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Patrick McCarthy headshot

What Your Neighborhood is Missing: More Trees

new york brownstones with trees

Everyone wants to have it made in the shade, and new research suggests that shade can actually save lives. Normally, planting more trees is done with clean air in mind — trees transform atmospheric carbon dioxide into oxygen, a two-front attack on polluted air. But in a recent study published in the Lancet, a team of researchers concluded that efforts to plant more trees, specifically in urban centers, could save lives by offering vital reprieve from unbearable heat.

The research team from Barcelona's Institute for Global Health was specifically concerned with identifying the negative effects of urban heat islands and the role that trees can play in mitigating their harm.

According to the U.S. Environmental Protection Agency, urban heat islands appear "when cities replace natural land cover with dense concentrations of pavement, buildings, and other surfaces that absorb and retain heat. This effect increases energy costs (e.g., for air conditioning), air pollution levels, and heat-related illness and mortality.”

The research team found that planting more trees in the densely-packed urban centers where urban heat islands most often occur would result in tree canopies that could provide refuge from relentless summer heat.

"Our results showed the deleterious effects of [urban heat islands] on mortality,” the study reads, "and highlighted the health benefits of increasing tree coverage to cool urban environments, which would also result in more sustainable and climate-resilient cities.”

Urban green infrastructure offers twofold benefits

Okay, so shade from tree canopies can help to mitigate intense heatwaves. But even further, the research team found that expanding tree coverage to 30 percent could reduce urban temperatures altogether, cooling cities by an average of .40 degrees Celsius. That may seem slight, but it is important to remember that even slight spikes in intense heat can be just enough to reach the tipping point into heat-induced mortality.

"Overall, 6700 premature deaths could be attributable to the effects of [urban heat islands],” the research team found. "We also estimated that 2,644 premature deaths could be prevented by increasing city tree coverage to 30 percent, … corresponding to 84 percent of all summer deaths.”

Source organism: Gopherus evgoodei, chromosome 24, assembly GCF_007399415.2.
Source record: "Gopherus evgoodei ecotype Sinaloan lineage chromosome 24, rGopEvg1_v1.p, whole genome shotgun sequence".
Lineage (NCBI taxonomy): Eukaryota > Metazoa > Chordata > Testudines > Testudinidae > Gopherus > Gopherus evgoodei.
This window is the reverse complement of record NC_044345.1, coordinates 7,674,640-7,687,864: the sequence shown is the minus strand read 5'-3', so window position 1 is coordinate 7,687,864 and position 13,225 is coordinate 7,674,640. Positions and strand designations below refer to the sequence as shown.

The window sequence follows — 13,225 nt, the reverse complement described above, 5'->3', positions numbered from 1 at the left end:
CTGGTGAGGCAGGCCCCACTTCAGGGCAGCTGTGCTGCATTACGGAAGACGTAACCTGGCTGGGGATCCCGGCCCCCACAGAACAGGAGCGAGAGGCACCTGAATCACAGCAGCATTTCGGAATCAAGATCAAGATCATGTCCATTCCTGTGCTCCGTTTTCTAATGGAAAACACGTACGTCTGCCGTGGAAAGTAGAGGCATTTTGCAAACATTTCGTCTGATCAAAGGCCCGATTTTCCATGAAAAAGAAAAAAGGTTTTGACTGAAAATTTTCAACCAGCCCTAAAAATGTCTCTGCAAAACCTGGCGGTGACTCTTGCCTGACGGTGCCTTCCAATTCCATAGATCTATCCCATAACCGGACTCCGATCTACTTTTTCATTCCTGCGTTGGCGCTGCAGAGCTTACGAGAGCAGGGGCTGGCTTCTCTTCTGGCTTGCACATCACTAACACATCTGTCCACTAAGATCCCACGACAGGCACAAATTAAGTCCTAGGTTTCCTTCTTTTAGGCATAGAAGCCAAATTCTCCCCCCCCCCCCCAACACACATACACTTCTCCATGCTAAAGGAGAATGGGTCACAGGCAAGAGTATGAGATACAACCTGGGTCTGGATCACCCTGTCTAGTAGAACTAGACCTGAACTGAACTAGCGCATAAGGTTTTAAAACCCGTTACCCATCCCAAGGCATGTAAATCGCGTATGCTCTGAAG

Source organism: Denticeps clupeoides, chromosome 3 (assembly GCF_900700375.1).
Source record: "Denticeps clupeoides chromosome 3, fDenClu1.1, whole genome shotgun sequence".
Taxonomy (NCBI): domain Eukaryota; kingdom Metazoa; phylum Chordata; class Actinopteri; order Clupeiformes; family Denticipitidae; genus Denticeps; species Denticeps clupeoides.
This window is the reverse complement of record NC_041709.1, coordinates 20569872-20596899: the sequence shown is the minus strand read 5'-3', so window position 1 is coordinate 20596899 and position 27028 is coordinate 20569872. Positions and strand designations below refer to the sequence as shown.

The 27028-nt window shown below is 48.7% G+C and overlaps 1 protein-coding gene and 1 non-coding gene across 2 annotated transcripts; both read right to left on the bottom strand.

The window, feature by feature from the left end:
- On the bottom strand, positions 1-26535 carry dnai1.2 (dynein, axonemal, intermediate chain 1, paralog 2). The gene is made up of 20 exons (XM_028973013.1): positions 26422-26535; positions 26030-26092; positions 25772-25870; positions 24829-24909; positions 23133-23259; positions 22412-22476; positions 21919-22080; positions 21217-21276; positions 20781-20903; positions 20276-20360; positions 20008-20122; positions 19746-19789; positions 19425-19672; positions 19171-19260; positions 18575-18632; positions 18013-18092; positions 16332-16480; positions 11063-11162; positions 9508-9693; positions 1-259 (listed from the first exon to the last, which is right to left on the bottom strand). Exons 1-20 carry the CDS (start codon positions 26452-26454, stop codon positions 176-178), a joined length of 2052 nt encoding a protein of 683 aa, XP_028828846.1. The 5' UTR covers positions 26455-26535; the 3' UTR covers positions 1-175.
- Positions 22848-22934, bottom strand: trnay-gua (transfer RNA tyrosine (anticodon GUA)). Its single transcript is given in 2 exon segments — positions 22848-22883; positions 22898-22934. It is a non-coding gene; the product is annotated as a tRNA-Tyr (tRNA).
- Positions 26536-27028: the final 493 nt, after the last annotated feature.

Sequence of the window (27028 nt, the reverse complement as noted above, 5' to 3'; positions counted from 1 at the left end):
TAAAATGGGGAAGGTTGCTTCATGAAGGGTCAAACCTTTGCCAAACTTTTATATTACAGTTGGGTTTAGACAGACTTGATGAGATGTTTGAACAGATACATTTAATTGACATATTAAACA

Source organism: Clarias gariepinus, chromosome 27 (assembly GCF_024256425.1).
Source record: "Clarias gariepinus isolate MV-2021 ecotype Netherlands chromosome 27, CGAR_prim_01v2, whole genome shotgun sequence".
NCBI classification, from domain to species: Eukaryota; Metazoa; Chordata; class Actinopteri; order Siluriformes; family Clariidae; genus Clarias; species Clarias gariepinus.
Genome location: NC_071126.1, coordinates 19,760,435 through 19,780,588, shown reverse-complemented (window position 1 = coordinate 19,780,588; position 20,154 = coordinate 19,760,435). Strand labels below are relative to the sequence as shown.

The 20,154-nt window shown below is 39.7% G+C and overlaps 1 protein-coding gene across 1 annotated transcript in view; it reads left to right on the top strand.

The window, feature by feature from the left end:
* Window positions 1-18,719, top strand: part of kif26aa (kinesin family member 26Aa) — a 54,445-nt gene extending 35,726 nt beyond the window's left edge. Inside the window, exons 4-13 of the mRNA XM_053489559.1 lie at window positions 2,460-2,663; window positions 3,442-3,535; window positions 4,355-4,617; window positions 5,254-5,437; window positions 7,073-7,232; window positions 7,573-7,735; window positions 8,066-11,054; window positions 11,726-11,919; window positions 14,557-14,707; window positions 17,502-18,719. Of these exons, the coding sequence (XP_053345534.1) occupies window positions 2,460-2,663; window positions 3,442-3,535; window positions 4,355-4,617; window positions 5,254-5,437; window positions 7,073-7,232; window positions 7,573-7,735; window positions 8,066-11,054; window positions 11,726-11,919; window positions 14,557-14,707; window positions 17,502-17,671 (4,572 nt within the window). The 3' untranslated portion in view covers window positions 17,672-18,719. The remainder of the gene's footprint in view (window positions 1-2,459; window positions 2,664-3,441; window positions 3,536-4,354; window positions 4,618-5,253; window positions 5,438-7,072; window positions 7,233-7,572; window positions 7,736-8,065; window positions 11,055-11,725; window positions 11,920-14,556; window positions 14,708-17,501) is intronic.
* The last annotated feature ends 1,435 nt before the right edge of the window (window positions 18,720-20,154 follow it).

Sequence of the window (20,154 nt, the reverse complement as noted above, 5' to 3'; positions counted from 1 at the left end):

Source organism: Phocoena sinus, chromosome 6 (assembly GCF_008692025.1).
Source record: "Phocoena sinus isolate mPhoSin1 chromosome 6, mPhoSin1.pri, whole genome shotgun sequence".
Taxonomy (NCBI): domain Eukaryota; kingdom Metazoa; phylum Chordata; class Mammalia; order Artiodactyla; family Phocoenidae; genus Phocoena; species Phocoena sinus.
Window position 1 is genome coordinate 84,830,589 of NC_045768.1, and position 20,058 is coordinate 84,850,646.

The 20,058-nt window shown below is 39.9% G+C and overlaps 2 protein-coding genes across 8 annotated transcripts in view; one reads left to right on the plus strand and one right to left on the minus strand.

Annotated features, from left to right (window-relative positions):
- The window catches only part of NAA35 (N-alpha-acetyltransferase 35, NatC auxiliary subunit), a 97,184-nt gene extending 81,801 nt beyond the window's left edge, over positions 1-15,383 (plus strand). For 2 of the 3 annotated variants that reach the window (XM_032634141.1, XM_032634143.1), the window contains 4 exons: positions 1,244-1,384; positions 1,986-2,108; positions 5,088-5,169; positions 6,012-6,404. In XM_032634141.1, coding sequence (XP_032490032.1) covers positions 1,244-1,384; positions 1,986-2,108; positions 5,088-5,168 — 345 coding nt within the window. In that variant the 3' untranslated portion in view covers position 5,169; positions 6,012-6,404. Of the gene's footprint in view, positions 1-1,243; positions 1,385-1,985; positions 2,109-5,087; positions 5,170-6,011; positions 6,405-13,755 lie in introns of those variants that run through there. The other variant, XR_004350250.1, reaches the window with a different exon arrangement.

Tree-planting is just the start to mitigate urban heat islands

Increasing tree coverage is not a panacea that addresses every adverse effect of climate change, and urban planners will have to take further action to ensure their cities don’t become archipelagos of urban heat islands. What’s more, the success of a movement to plant more trees in urban centers will vary from city to city, as some existing city centers have not been planned or developed in a way conducive to increasing green coverage.

So, planting more trees may not be a one-size-fits-all solution, but it is a great place to start. Given the European Environmental Agency declaration last year that climate change was the main threat to human life in the 21st century, any action that even slightly combats the disastrous effects of climate change is a valuable action.

"Reducing the health impacts of heat requires implementing a wide range of solutions, including effective heat health action plans, urban greening, appropriate building design and construction, and adjusting working times and conditions,” the EEA stated in a 2022 report.

The data shows that urban heat islands have been killing thousands of people each year. In the past, policymakers may have shrugged off tiny rises in summer heat as ineffectual. Maybe heat-induced deaths in urban centers didn’t register on government radars before, but it looks like legislators have finally begun to sweat the small stuff.

Image credits: Josh Wilburne and Nelson Ndongala via Unsplash

Patrick McCarthy headshot

Patrick is a freelance journalist who writes what the robots can't. Based in Syracuse, New York, Patrick seeks to uplift, inform, and inspire readers with stories centered on environmental activism, social justice, and arts and music. He enjoys collecting books and records, writing prose and poetry, and playing guitar.

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